The couple I picked bore a startling difference to Almost-Pop and Almost-Nana. I glided into position and started to prepare myself for the approaching astonishment of pain, the sharpness of arrival, the solidifying confinement in time and space. Then, would you believe it, before I had the chance to say ‘rectangular above ground swimming pools’ I was returned to sender.

As soon as I was back in the light, I saw what had happened. And I saw it in human speak. Once upon a “summer” a “hippy” “couple” who were “not really a couple” (don’t ask me), “hooked up” (hooks are sharp) at a “festival”, “Woodstock” (if I remember the name correctly), “larger than life” (what?), “Man on the Moon” (tsk, you wish), “passion”, “too much”, “spur of the moment”, “not ready”. So, three “weeks” later “she” (oh my days, that’s right, I totally forgot about gender and all) “decided” to have an “abortion”.

Cry me a river, I didn’t. I must have made the same choice in a previous appearance, got rid of a foetus one time stationing on Earth clad in womanhood. True, incarnate the destruction looks secondary. How every time we intervene like that, a story, a novel, a family chronicle is thrust back to square one. The explosion messes up the threads, scratches the patterns, spits the nanoscopic particles into space. Souls are shot backwards, returned to their drifting, desperate for an extra opening. Humans call this planned parenting. Too young, too old, not enough space, solitude, too long, too early, comfort, discomfort – the same ragged tune all around the world. The hippy couple slammed the door in my face: I’m sure I got what I deserved.

Oh well.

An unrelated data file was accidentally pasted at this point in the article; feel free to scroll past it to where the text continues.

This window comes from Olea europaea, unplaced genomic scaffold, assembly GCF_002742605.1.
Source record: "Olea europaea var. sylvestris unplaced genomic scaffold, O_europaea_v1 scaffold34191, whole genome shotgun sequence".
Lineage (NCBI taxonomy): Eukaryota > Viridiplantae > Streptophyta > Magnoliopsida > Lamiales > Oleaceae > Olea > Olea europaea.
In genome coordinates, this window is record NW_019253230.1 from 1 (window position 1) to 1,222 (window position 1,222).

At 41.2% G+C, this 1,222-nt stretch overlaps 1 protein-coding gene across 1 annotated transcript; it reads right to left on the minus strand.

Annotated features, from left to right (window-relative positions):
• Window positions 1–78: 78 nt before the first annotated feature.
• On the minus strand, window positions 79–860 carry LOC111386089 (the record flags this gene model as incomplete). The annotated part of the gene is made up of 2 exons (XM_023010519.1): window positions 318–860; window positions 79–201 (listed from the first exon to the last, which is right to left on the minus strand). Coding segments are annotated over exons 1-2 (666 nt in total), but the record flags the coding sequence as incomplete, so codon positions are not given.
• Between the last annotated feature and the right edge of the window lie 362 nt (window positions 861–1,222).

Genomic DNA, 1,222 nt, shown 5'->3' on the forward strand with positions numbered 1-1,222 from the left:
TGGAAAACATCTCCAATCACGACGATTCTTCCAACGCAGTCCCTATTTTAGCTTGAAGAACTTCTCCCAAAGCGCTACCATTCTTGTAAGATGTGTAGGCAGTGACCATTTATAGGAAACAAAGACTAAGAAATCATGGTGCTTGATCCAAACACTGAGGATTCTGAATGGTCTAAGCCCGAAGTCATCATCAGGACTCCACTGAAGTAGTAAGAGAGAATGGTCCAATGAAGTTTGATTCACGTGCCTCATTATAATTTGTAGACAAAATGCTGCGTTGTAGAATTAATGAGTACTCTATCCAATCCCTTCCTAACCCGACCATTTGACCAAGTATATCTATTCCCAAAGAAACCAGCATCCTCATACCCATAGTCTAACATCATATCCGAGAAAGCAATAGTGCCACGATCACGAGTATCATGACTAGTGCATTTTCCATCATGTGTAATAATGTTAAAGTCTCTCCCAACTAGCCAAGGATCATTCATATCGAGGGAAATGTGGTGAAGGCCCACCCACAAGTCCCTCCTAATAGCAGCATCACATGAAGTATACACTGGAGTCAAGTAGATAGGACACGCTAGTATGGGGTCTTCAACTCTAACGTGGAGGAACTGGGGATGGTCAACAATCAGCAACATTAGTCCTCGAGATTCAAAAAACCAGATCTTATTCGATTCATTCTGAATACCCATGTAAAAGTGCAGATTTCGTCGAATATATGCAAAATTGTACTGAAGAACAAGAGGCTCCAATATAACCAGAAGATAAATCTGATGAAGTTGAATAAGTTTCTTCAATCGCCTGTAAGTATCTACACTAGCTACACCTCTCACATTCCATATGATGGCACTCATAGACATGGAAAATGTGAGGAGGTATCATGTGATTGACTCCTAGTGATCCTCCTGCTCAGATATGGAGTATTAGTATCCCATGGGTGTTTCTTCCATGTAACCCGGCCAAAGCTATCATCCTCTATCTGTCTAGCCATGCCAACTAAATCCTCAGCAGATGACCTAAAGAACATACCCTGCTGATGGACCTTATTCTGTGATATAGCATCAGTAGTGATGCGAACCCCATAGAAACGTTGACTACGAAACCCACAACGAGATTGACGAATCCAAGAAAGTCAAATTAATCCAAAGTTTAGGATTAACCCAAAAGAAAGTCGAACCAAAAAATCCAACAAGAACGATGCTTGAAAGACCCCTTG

The third fiasco in a span of less than a hundred years was me. Purely me. I had already missed out on two opportunities; yet I dreaded squeezing myself into a growing mass of cells. I wanted to go see the planet again, and I didn’t. All I could think of was the colours and patterns of a Spanish carpet, as though I would not settle for less; but that ship, to revert to Earth-speak, had sailed. So, I reluctantly chose a twenty-year-old girl living on the island that looks like a child clown in a funny hat sitting on the ground, leaning forward to reach an invisible toy. Mortals call it England, I think, but I am told that is not entirely accurate. I started to build moments in my soul: prepare to watch some white cliffs, smell basalt columns, listen to the River Dwyryd. I inspected the Giant’s Causeway, Stonehenge, Durdle Door. I imagined standing on Westminster Bridge; I tested what it would feel like to have a fag with my friends in a park in Brixton, near a house that used to be a library. Almost there. Oh, so close.

Still I pulled back.

Losing me before she had me barely gave my almost-mother a headache. If there is such a thing as one-night stands, surely one-tremor-pain should have its place in the dictionary. ‘Thirty percent of first pregnancies end up in a miscarriage’: she shook it off because she could not have been less prepared, not to mention the sleazy and negligent boyfriend in question. She was barely more than a child when they hooked up. He was infatuated, all loved up, she remained distant, actually grieving her first love, even though that one had been a bastard and this one was a panting knight. It took her two years to catch up with him; he had been cheating on her with the ballerina he’d later marry for at least half a year. The baby changed his mind is the explanation she finally went with. That was the label of my vague memory.